Litigation

Invitation to Comment—CACI 23-02

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 September 7, 2023 

Via E-mail: civiljuryinstructions@jud.ca.gov 

Mr. Eric Long 
Advisory Committee on Civil Jury Instructions 
Judicial Council of California 
455 Golden Gate Avenue 
San Francisco, CA 94102 

re: Invitation to Comment—CACI 23-02 

Dear Mr. Long: 

The Jury Instructions Committee of the California Lawyers Association’s Litigation Section has reviewed the proposed revisions to civil jury instructions (CACI 23-02) and appreciates the opportunity to submit these comments. 

1. User Guide 

Agree. 

2. CACI No. 113. Bias 

Agree. 

3. CACI No. 2547. Disability-based Associational Discrimination—Essential Factual Elements 

Agree. 

4. CACI No. 2549. Disability Discrimination—Refusal to Permit Reasonable Modification to Housing Unit (Gov. Code, § 12927(c)(1)) 

Agree. 

5. CACI No. 2580. Pregnancy Discrimination—Failure to Accommodate—Essential Factual Elements (Gov. Code, § 12945(a)(3)(A)) 

a. We suggest adding informative language from Lopez to Sources and Authority: 

“We agree that section 12945 affords important protections to employees affected by pregnancy, over and above the protections of section 12940. These additional protections include a right to up to four months of pregnancy-disability leave (§ 12945(a)(1)), and a right to temporary transfer to a less strenuous job if such a ‘transfer can be reasonably accommodated’ (§ 12945(a)(3)). Section 12945(a)(3)(A) also protects a right to reasonable accommodation for a condition associated with pregnancy or childbirth, even when this condition does not rise to the level of a formally recognized disability. Section 12945(a)(3)(A) is, in this regard, broader than section 12940(m), which addresses an employer’s obligation to accommodate ‘disability.’ But none of these provisions entitles an employee to a job she cannot perform.” (Lopez v. La Casa de Las Madres (2023) 89 Cal.App.5th 365, 381-382.) 

b. Government Code section 12945, subdivision (a) prohibits certain conduct “unless based upon a bona fide occupational qualification.” We believe the Advisory Committee should consider drafting an instruction based on this language, which appears to state an affirmative defense. 

6. CACI No. 2581. Pregnancy Discrimination—“Reasonable Accommodation” Explained 

We suggest adding the same language from Lopez quoted above to Sources and Authority. 

7. VF-2700. Nonpayment of Wages (Lab. Code, §§ 201, 202, 218) 

Agree. 

8. VF-2701. Nonpayment of Minimum Wage (Lab. Code 

Agree.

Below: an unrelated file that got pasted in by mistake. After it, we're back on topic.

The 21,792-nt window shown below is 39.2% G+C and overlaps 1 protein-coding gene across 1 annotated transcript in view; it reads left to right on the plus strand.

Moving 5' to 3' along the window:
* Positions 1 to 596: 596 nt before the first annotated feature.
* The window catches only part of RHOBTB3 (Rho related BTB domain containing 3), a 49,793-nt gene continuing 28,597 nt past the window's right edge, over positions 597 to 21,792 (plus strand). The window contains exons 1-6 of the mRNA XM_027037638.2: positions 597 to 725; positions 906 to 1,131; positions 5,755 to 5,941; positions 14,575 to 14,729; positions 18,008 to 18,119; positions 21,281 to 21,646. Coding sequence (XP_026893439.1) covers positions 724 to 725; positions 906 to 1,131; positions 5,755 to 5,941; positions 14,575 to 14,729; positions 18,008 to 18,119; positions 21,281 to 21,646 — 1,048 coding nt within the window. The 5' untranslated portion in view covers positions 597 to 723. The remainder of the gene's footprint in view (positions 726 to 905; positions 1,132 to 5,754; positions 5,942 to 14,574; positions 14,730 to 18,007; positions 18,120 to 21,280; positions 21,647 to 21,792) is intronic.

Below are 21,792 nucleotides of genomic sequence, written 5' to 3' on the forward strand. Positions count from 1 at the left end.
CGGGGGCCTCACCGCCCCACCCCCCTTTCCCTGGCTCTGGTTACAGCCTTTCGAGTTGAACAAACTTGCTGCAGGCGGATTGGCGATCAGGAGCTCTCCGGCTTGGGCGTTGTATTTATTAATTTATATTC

9. VF-2702. Nonpayment of Overtime Compensation (Lab. Code, § 1194) 

Agree. 

10. VF-2706. Rest Break Violations (Lab. Code, § 226.7) 

We agree with the proposed revisions, but suggest that the following be added at the end of the Directions for Use to avoid confusion: “Note that under Naranjo v. Spectrum Security Services, Inc. (2022) 13 Cal.5th 93, 121-123, the applicable prejudgment interest rate for meal and rest break claims under Labor Code section 226.7 is 7%, not 10% as stated in Civil Code section 3289 and Labor Code section 218.6.” 

11. VF. 2707. Meal Break Violations (Lab. Code, § 226.7, 512) 

Same comment as VF-2606. 

12. VF-2708. Meal Break Violations—Employer Records Showing Noncompliance (Lab. Code, § 226.7, 512) 

Agree. 

13. VF. 2709. Meal Break Violations—Inaccurate or Missing Employer Records (Lab. Code, § 226.7, 512) 

Agree. 

14. CACI No. 3070. Disability Discrimination—Access Barriers to Public Facility—Construction-related Accessibility Standards Act—Essential Factual Elements (Civ. Code, §§ 54.3, 55.56) 

Agree. 

15. CACI No. 3905A. Physical Pain, Mental Suffering, and Emotional Distress (Noneconomic Damage) 

a. We agree that the Directions for Use should note that Phipps v. Copeland Corp. LLC (2021) 64 Cal.App.5th 319, 337, and Johnson v. Monsanto Co. (2020) 52 Cal.App.5th 434, 454, reached different conclusions on whether shortened life expectancy is an item of noneconomic damages. We note that the Directions for Use in other instructions sometimes refer to an issue as “unsettled” and sometimes state there is a “split of authority.” We suggest an effort be made to ensure the same language is used consistently if the language describes the same thing. 

b. We agree with the proposed revisions to the Sources and Authority. 

16. CACI No. 4603. Whistleblower Protection—Essential Factual Elements (Lab. Code, § 1102.5) 

Agree. 

17. CACI No. 4702. Consumer Legal Remedies Act—Statutory Damages—Senior or Person With a Disability (Civ. Code, § 1780(b)) 

Agree. 

18. CACI No. 5030. Implicit or Unconscious Bias 

We enthusiastically agree. We believe this proposed new instruction is well written and consider it very important to include an instruction on implicit or unconscious bias in the concluding instructions. 

Sincerely, 

Reuben A. Ginsburg 
Chair, Jury Instructions Committee of the 
California Lawyers Association’s 
Litigation Section 


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